Tuesday, June 24, 2014

Evidence Suppressed in New York State Prosecution of Aleynikov

One of the more fascinating cases around is the case of former Goldman Sachs programmer Sergey Aleynikov.  Aleynikov was convicted in the Southern District of New York for stealing secret high-frequency trading computer code from Goldman Sachs and sentenced to eight years in prison.  His conviction was reversed by the Second Circuit on the grounds that his actions were not covered by the federal statutes under which he was charged.  Aleynikov had already served a year in prison.

Then, Manhattan District Attorney Cyrus Vance, apparently provided the testimonial and tangible evidence used in the prosecution of Aleynikov by the U.S. Attorney, decided to prosecute him in state court under state statutes, a decision I criticized because it violated at least the spirit of double jeopardy protection (see here).  Last week, a New York State judge threw out much of the evidence underlying the state prosecution on the ground that Aleynikov's arrest and related searches by federal agents were not supported by probable cause that he committed the underlying federal crimes, even though the agents acted in good faith.  See here.  New York has rejected on state constitutional grounds the "good faith exception" to unlawful searches applicable in federal courts.  Compare People v. Bigelow, 66 N.Y.2d 417 (1985) with United States v. Leon, 468 U.S. 897 (1984).  Mr. Vance's choice now is either to concede that the judge's suppression has made his case untriable and make an interlocutory appeal or go forward to trial without that evidence (or, of course, move to dismiss the case).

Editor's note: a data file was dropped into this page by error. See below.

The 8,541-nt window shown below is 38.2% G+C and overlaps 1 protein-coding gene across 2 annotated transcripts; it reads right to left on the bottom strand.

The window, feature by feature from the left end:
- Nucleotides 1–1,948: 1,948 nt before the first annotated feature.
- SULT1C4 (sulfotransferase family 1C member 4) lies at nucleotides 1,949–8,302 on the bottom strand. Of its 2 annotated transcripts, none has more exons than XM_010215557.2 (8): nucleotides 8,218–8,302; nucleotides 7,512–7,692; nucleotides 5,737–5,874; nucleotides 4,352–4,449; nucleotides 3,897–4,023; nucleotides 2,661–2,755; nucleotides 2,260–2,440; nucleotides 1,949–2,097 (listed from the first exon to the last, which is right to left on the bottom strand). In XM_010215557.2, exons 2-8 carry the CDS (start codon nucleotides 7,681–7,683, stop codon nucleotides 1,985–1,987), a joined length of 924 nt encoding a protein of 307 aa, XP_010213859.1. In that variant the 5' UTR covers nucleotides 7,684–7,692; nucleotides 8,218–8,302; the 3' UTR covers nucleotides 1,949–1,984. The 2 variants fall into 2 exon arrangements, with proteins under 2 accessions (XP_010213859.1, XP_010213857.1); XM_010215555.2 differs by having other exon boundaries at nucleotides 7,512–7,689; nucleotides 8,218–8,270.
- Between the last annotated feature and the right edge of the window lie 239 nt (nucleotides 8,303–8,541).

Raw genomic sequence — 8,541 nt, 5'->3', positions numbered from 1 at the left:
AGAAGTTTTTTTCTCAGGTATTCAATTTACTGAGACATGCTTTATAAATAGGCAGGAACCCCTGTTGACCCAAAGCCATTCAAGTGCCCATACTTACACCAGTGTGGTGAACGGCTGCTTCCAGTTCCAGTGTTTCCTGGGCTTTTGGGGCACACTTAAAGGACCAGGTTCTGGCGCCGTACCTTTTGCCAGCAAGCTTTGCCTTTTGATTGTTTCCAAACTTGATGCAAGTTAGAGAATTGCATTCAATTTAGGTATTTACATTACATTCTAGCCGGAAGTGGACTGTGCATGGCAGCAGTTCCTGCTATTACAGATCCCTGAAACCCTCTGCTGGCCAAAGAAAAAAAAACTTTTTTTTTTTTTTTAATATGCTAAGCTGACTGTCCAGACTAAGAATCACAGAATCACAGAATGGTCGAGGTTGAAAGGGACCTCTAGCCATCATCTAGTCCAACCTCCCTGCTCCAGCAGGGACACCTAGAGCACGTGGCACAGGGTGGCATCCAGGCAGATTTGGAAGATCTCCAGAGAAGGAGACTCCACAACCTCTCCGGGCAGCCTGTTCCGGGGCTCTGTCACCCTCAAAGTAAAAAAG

Ironically, Goldman Sachs, the purported victim of Aleynikov's alleged criminality, is laying out millions of dollars to afford Mr. Aleynikov the energetic and aggressive defense his lawyer, Kevin Marino, is providing.  A New Jersey federal judge last October ordered Goldman to advance Mr. Aleynikov's legal fees based on a corporate bylaw that required it to advance legal fees for officers charged in civil and criminal proceedings.  Aleynikov v. Goldman Sachs (Civ. No. 12-5994, DNJ, October 22, 2013).

(goldman)

http://lawprofessors.typepad.com/whitecollarcrime_blog/2014/06/evidence-suppressed-in-new-york-prosecution-of-aleynikov.html

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